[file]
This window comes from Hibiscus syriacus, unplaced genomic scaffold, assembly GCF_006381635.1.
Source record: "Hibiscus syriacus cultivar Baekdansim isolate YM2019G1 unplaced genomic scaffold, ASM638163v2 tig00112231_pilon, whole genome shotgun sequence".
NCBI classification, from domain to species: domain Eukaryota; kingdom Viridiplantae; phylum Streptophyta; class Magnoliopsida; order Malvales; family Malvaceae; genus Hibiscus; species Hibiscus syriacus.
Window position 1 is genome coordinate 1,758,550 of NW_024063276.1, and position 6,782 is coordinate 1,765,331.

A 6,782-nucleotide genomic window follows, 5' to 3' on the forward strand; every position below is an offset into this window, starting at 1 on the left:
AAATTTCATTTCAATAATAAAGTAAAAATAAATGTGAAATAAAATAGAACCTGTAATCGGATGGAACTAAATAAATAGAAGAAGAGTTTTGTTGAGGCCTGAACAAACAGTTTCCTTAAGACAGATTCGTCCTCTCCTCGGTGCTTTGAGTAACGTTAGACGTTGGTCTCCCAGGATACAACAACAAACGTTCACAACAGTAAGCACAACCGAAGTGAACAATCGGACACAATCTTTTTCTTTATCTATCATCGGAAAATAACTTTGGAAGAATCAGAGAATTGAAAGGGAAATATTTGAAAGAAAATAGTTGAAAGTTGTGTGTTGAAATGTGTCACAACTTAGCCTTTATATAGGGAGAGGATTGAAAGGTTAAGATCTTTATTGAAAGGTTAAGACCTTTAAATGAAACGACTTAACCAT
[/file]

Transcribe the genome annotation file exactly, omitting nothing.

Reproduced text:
This window comes from Hibiscus syriacus, unplaced genomic scaffold, assembly GCF_006381635.1.
Source record: "Hibiscus syriacus cultivar Baekdansim isolate YM2019G1 unplaced genomic scaffold, ASM638163v2 tig00112231_pilon, whole genome shotgun sequence".
NCBI classification, from domain to species: domain Eukaryota; kingdom Viridiplantae; phylum Streptophyta; class Magnoliopsida; order Malvales; family Malvaceae; genus Hibiscus; species Hibiscus syriacus.
Window position 1 is genome coordinate 1,758,550 of NW_024063276.1, and position 6,782 is coordinate 1,765,331.

A 6,782-nucleotide genomic window follows, 5' to 3' on the forward strand; every position below is an offset into this window, starting at 1 on the left:
AAATTTCATTTCAATAATAAAGTAAAAATAAATGTGAAATAAAATAGAACCTGTAATCGGATGGAACTAAATAAATAGAAGAAGAGTTTTGTTGAGGCCTGAACAAACAGTTTCCTTAAGACAGATTCGTCCTCTCCTCGGTGCTTTGAGTAACGTTAGACGTTGGTCTCCCAGGATACAACAACAAACGTTCACAACAGTAAGCACAACCGAAGTGAACAATCGGACACAATCTTTTTCTTTATCTATCATCGGAAAATAACTTTGGAAGAATCAGAGAATTGAAAGGGAAATATTTGAAAGAAAATAGTTGAAAGTTGTGTGTTGAAATGTGTCACAACTTAGCCTTTATATAGGGAGAGGATTGAAAGGTTAAGATCTTTATTGAAAGGTTAAGACCTTTAAATGAAACGACTTAACCAT